Enfield’s ambition is to become the greenest of all London boroughs and the Council is asking for the public’s views to make this a reality.

Enfield Council has launched a consultation on its Blue and Green Infrastructure Strategy at www.letstalkenfield.gov.uk/blueandgreen, which seeks opinions on how to protect, improve and expand the borough’s network of parks, rivers, lakes, woodlands, canals, wetlands, playing pitches, allotments and more.

The Council wants to work with residents, community groups and other stakeholders to improve the quality, condition and accessibility to the borough’s blue and green spaces.

The ten-year strategy also includes proposals to update the existing Parks and Open Space Strategy and Biodiversity Action Plan to respond to the COVID-19 pandemic and the threats arising from climate change.

Enfield Council’s Cabinet Member for Environment and Sustainability, Cllr Guney Dogan, said: “One important aspect to have come out of the COVID-19 pandemic is to understand the true value of our blue and green spaces and how important these have been to our physical and mental health during national restrictions and lockdowns. As a result of this, and our far-reaching ambitions as a Council, we want to expand our blue/green spaces so they are not just confined to remote areas of countryside but they are fully accessible, high-quality spaces at the heart of our most densely built-up areas, such as town centres. In addition, investing in improving this network helps the borough respond to a changing climate and more extreme weather.”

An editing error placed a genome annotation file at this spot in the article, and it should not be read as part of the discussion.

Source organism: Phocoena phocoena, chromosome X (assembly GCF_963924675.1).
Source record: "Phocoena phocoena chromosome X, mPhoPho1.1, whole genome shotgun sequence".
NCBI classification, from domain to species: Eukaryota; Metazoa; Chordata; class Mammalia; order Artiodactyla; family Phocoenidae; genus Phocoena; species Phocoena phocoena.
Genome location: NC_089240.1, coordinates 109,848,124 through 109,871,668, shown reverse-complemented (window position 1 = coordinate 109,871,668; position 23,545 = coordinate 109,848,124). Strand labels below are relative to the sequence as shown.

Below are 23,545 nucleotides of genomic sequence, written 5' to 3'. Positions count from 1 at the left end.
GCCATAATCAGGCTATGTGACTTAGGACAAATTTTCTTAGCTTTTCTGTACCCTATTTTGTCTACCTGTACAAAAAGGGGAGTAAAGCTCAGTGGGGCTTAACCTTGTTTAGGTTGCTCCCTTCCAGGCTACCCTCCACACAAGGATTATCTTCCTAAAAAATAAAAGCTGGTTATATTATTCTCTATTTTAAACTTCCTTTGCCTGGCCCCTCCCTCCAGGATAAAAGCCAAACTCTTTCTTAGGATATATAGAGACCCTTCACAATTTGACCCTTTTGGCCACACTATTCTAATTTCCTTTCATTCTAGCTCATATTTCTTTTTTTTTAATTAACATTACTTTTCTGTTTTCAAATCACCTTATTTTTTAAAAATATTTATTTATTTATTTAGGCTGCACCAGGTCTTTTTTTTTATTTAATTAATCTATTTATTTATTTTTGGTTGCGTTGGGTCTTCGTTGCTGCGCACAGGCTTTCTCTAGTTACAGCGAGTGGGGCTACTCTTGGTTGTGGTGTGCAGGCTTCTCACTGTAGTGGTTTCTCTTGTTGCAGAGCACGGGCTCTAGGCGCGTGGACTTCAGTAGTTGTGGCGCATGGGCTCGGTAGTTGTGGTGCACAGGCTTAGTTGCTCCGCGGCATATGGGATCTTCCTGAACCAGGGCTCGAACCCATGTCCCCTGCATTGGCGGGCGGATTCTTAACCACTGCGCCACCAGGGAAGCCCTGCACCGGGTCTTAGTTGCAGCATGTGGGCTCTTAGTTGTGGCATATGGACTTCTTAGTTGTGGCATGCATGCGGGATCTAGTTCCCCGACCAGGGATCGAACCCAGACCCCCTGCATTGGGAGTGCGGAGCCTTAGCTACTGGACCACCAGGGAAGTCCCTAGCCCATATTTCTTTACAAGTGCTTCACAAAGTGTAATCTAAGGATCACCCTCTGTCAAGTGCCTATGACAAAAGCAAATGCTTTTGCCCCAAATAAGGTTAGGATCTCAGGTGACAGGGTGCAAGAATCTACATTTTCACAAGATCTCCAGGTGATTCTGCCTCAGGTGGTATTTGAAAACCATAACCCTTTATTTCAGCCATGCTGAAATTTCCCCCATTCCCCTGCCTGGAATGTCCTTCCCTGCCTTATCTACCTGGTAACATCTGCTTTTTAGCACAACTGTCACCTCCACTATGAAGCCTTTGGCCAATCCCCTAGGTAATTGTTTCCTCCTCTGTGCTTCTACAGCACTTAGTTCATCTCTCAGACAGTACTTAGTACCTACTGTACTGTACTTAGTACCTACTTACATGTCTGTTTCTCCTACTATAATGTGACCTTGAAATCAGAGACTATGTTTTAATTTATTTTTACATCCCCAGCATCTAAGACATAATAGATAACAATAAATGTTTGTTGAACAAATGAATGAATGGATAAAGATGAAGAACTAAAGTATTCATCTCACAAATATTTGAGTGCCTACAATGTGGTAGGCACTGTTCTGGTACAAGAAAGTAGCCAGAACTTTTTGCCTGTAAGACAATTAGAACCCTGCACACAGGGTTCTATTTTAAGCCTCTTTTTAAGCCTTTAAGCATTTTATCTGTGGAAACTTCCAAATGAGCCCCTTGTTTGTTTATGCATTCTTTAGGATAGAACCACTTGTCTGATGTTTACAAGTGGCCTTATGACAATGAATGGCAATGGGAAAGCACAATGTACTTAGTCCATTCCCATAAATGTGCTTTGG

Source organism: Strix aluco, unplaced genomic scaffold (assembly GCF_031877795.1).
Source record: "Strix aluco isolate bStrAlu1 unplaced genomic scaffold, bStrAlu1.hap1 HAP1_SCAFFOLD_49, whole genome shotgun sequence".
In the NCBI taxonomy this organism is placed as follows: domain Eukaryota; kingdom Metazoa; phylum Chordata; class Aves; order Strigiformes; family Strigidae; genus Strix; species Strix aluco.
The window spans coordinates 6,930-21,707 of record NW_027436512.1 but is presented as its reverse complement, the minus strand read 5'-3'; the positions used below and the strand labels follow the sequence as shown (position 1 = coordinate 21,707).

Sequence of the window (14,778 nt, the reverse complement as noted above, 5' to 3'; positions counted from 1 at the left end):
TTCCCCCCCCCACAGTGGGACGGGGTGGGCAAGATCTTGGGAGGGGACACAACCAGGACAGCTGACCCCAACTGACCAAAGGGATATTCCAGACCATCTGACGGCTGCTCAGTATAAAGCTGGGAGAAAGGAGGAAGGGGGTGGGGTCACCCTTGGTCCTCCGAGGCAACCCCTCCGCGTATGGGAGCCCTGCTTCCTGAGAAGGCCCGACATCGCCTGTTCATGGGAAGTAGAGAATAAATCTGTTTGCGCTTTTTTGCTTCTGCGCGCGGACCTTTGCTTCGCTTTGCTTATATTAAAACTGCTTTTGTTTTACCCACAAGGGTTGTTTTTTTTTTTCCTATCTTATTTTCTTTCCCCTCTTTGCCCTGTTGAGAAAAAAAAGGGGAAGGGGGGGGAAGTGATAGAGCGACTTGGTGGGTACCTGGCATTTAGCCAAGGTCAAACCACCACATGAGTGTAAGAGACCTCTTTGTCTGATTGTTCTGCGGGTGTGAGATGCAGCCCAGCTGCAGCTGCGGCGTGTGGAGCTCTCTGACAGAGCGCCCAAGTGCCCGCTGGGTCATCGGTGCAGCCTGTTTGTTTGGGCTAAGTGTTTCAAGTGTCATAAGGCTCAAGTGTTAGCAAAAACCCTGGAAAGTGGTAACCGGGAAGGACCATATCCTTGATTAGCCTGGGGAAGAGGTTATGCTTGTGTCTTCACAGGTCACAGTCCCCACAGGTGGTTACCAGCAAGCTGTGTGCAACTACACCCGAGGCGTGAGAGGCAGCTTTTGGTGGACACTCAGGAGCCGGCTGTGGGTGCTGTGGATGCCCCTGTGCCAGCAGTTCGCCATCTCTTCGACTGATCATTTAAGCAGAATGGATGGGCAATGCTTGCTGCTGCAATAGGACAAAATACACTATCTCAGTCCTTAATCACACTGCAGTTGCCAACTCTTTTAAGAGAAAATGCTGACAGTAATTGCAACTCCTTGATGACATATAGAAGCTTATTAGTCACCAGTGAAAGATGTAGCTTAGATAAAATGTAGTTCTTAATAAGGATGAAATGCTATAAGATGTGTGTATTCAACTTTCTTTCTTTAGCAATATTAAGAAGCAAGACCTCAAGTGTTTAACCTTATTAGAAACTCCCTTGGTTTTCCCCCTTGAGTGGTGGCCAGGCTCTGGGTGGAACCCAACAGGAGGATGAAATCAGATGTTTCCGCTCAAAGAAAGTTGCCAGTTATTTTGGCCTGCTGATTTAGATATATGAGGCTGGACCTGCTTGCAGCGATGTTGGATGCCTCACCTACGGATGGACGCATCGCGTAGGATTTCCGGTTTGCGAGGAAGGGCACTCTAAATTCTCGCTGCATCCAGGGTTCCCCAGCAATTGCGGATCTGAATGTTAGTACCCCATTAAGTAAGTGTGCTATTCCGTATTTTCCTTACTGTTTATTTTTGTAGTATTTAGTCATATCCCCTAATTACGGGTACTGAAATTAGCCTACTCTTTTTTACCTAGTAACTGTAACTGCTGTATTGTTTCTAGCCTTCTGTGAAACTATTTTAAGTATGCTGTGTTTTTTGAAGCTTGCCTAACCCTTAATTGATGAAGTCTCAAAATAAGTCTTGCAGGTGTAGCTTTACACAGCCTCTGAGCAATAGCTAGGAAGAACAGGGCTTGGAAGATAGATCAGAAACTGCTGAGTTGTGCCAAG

The Strategy supports the Council’s plans to become a carbon neutral organisation by 2030 and a carbon neutral borough by 2040. Enfield Council is also mindful of the health inequalities in the borough and the need to increase levels of outdoor, physical activity amongst residents.

Enfield Council is already embarking on ambitious projects across the borough to enhance and maintain blue/green infrastructure. It has started a substantial programme to plant 100,000 trees in the north of the borough, restoring the ancient Enfield Chase woodland. In addition, work has begun to restore up to 350 metres of Turkey Brook within Albany Park and create a flood storage area that will reduce flood risk to over 200 local properties.

The consultation remains open until 5pm on 11 January 

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